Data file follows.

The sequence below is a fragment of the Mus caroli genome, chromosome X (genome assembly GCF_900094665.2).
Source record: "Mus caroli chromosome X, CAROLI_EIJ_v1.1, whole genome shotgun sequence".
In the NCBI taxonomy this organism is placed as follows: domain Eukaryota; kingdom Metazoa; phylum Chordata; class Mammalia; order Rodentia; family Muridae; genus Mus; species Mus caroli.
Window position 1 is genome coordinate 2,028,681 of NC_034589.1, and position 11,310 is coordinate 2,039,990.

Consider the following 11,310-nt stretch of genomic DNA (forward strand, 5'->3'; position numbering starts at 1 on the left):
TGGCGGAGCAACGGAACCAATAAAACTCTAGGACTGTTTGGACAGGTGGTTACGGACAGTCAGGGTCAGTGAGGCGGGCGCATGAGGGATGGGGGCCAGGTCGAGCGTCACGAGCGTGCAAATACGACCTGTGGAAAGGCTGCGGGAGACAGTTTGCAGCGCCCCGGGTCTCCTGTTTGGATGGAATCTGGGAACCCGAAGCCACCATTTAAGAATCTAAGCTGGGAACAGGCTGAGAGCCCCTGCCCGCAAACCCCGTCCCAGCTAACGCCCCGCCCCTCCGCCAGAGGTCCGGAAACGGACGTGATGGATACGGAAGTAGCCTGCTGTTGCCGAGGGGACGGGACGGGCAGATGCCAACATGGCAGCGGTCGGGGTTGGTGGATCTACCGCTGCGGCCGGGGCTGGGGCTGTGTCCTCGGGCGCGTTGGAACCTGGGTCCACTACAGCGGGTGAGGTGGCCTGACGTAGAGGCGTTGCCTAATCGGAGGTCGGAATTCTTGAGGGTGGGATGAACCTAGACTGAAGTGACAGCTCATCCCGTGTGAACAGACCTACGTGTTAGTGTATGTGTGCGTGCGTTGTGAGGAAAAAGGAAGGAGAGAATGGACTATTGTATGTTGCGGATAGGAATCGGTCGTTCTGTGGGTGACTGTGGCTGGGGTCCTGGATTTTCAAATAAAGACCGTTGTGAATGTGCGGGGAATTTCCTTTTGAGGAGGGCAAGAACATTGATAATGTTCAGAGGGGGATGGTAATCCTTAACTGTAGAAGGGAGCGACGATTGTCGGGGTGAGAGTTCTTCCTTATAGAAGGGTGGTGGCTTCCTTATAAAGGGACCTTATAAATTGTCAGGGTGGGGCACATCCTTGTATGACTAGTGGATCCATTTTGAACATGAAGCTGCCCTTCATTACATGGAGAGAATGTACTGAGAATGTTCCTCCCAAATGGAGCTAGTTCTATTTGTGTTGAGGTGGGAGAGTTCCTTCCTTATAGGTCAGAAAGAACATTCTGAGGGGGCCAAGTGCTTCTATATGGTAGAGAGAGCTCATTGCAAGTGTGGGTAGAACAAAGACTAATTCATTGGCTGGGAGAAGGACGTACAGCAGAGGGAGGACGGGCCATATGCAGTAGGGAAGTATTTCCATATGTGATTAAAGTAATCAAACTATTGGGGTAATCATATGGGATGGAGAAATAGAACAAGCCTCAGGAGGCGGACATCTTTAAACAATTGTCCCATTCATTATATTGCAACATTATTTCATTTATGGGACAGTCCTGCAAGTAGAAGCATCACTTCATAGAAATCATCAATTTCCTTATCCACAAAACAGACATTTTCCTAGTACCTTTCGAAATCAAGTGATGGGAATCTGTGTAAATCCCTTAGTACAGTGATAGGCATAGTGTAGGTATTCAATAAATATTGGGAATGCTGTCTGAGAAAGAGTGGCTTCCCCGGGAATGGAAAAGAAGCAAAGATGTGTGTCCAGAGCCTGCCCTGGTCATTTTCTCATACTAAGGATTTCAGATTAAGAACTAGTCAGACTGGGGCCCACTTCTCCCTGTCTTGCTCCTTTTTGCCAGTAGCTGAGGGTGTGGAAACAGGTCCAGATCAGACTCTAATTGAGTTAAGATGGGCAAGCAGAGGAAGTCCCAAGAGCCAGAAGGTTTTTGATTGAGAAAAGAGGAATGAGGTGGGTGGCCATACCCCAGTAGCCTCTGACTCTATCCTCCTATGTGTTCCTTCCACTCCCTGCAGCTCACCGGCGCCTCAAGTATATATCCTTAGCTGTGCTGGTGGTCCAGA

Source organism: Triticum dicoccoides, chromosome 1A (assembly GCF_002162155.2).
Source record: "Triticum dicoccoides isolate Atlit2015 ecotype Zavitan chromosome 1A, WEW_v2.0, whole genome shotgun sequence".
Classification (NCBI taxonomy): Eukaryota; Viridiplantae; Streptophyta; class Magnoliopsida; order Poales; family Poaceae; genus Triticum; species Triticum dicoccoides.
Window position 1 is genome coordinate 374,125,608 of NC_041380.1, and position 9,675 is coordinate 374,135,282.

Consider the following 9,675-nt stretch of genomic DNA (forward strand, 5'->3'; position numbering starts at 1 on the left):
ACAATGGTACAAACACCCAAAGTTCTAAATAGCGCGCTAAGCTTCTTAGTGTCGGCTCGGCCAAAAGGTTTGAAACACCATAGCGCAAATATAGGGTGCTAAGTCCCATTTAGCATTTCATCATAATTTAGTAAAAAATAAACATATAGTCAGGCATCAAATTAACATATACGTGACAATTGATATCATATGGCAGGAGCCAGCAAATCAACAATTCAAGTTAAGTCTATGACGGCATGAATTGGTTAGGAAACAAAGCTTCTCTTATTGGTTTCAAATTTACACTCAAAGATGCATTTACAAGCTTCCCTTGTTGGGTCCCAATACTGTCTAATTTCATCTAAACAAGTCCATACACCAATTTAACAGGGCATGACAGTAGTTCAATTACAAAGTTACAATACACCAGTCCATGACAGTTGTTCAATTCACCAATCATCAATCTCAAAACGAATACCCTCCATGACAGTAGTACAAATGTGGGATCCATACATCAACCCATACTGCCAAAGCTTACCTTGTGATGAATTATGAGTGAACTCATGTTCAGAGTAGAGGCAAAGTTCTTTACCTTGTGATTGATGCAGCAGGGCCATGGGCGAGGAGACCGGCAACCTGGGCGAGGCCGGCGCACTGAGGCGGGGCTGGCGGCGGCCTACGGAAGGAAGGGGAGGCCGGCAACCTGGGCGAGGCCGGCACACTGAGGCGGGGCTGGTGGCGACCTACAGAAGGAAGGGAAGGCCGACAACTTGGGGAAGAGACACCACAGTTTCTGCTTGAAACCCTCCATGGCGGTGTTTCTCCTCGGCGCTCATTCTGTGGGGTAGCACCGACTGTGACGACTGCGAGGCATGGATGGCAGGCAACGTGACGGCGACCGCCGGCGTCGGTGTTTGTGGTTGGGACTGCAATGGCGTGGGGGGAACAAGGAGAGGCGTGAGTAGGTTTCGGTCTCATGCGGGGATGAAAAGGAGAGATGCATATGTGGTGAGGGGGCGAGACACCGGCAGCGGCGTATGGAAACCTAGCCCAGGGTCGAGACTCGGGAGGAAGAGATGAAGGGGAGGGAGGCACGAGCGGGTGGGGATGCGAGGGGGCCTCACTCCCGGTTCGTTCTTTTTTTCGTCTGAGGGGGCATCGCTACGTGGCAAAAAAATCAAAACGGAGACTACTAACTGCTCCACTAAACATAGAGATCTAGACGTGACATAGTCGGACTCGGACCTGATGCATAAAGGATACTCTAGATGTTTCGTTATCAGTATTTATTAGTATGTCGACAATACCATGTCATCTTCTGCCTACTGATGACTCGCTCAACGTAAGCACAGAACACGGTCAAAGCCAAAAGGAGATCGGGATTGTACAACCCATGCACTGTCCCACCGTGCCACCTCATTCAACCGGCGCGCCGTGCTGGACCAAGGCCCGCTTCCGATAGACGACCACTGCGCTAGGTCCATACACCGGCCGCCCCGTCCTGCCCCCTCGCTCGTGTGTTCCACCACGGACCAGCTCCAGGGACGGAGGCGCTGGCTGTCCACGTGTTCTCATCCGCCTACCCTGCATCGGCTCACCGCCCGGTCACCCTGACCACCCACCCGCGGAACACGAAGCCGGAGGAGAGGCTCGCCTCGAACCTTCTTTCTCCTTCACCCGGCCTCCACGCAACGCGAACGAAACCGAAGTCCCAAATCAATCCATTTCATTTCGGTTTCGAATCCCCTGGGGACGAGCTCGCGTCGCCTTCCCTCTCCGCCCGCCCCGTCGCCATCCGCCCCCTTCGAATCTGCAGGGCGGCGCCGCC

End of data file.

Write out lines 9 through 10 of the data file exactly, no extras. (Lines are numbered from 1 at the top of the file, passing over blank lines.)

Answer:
Classification (NCBI taxonomy): Eukaryota; Viridiplantae; Streptophyta; class Magnoliopsida; order Poales; family Poaceae; genus Triticum; species Triticum dicoccoides.
Window position 1 is genome coordinate 374,125,608 of NC_041380.1, and position 9,675 is coordinate 374,135,282.